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For Easter egg decorating, you can use real eggs (white eggs work best for most techniques) that are hard-boiled or blown. If you would prefer to hollow out your egg, you can do this by simply using a needle to poke a hole in each end of the egg and then blowing on one of the holes until the contents come out the other side. Many craft stores sell tools specifically designed for this purpose that are more sanitary and will allow you to still use the contents of the egg for cooking or baking.

You can also use artificial eggs. These are usually available at craft stores and can be made of plastic, paper mache or wood.  We would recommend avoiding plastic eggs as paints generally don’t adhere very well to plastics.  Keep in mind that dying techniques will not work very well on artificial eggs.



You can purchase pre-made egg dye from most craft stores.  This dye will come with instructions for use.  If you are unable to purchase egg dye, you can create your own using food items you may already have in your house.

Food Colouring

Ingredients (per colour):

  • 1/2 cup water
  • 1 tsp white vinegar
  • 10-20 drops food colouring
  1.  Mix 1/2 a cup of boiling water with 1 tsp of white vinegar
  2. Add 10-20 drops of food colouring
  3. Submerge your egg in the water
  4. Check on the egg periodically using an egg lifter or slotted spoon.
  5. Remove eggs when they have reached the desired colour (this could take anywhere from 5 minutes to much longer depending on how dark you want the colour to be)
  6. Give the eggs a quick rinse in cold water to remove any excess dye.

Vegetables and Spices

Ingredients (per colour)

  • 4 cups water
  • 2 tbsp white vinegar
  • Dye ingredient

Dye Ingredients

  • Pink: 4 cups chopped beetroot
  • Yellow: 3 tbsp turmeric
  • Light Blue: 3 cups chopped red or purple cabbage
  • Dark Blue: 4 cups blueberries
  • Orange: Skin from 4-5 yellow onions or 3 tbsp paprika
  1. Combine 4 cups of water and 2 tbsp of white vinegar in a medium pot
  2.  Bring to a boil
  3. Add Dye ingredients and lower the heat
  4. Simmer for 30 minutes
  5. Take the pot off the heat and let cool
  6. Strain the dye
  7. Soak your egg in the dye, checking periodically (leave overnight for more vibrant colours)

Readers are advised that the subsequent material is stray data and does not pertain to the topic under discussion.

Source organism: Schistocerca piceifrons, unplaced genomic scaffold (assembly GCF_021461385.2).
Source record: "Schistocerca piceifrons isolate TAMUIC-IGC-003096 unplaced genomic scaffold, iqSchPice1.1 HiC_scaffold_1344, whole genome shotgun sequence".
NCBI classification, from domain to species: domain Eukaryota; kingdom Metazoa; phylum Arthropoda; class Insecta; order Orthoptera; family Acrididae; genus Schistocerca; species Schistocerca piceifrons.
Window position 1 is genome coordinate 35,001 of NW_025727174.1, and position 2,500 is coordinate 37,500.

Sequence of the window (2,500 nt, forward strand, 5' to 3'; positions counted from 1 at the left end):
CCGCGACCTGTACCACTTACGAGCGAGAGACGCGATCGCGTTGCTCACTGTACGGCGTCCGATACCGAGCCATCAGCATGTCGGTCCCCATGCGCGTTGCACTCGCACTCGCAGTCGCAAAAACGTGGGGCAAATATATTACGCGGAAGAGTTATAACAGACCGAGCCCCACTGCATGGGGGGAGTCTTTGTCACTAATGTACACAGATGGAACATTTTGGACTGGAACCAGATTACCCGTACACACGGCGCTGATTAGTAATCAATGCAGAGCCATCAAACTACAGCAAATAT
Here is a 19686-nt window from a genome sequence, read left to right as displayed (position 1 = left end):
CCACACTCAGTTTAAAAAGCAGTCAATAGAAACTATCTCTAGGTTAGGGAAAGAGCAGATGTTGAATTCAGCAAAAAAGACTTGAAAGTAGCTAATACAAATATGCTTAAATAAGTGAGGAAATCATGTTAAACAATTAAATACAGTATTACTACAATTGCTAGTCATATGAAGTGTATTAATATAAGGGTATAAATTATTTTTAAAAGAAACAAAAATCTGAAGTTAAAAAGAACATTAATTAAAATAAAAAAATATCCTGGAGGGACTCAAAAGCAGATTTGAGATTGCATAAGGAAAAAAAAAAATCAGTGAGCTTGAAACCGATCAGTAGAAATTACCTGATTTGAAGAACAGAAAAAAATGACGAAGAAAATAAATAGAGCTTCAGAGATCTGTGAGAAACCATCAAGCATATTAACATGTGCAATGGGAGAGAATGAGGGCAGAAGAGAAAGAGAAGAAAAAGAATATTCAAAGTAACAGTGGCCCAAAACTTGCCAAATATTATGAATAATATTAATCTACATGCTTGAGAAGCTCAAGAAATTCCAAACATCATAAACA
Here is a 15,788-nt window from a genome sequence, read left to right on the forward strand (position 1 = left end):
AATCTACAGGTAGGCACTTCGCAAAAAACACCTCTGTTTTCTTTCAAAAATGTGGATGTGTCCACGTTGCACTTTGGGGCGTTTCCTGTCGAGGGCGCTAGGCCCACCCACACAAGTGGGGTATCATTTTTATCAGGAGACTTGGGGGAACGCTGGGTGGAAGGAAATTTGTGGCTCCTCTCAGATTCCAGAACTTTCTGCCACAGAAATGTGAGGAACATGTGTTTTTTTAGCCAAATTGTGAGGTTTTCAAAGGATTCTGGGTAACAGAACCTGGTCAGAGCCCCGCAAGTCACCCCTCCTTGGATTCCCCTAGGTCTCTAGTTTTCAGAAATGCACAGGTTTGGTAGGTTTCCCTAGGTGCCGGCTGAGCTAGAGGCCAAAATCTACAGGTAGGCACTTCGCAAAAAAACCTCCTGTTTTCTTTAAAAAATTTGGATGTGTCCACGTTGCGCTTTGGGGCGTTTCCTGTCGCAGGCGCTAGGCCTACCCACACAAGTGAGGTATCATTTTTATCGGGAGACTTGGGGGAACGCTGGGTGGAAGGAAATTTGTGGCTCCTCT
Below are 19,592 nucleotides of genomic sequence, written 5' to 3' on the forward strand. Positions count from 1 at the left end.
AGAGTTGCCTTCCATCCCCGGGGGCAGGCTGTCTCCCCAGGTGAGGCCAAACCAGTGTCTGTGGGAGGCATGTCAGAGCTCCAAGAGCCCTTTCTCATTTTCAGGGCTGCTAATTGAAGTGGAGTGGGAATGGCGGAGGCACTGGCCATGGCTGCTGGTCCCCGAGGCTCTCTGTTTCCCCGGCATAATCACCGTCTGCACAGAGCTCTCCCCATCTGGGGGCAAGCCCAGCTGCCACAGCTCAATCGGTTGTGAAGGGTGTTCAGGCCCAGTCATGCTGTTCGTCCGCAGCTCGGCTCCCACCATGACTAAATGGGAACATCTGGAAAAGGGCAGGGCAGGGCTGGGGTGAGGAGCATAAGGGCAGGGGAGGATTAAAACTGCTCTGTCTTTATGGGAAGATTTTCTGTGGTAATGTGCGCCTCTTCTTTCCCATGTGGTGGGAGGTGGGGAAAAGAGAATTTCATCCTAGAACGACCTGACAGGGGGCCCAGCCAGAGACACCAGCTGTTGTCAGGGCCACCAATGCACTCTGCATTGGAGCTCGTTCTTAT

Wax Resist Decorating

Before you due your eggs, you could decorate them with wax.  The wax acts as a shield and that section of the egg will stay white.  Wax decoration can be added using crayons or you can use a Polish tool called a “kitska” to apply melted wax. The Polish technique of egg decorating is known as Pysanky. 

  1. Decorate your egg with a crayon or using your kitska.  
  2. Place the egg into the egg dye (make sure the dye is cold otherwise it will melt off the wax)
  3. Remove the egg from the dye and dry it
  4. Clean the egg using hot water to remove the wax


You can also paint your eggs.  This works well for wood eggs, paper mache eggs and natural eggs.  Inexpensive craft paint works well.  You can also try using 3 dimensional paint for different effect.  

Decals/ Stickers

Lastly,  you can use stickers and decals to decorate your eggs!

Why not decorate a tree with your decorated eggs!

Don’t forget to share your completed piece on facebook or instagram and tag @homerwatsonhouse and #HomersStayAtHomeCamp

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The Loch Doon area was memorialized in celebrated Scottish poet, Robert Burns piece “Ye banks and braes O’ bonnie Doon”

Ye banks and braes o’ bonny Doon,
How can ye bloom sae fresh and fair?
How can ye chant, ye little birds,
And I sae weary fu’ o’ care?
Thou’lt break my heart, thou warbling bird,
That wantons thro’ the flowering thorn:
Thou minds me o’ departed joys,
Departed, never to return.

Aft hae I rov’d by bonnie Doon,
To see the rose and woodbine twine;
And ilka bird sang o’ its love,
And fondly sae did I o’ mine.
Wi’ lightsome heart I pu’d a rose,
Fu’ sweet upon its thorny tree;
And my fause lover stole my rose,
But, ah! he left the thorn wi’ me.

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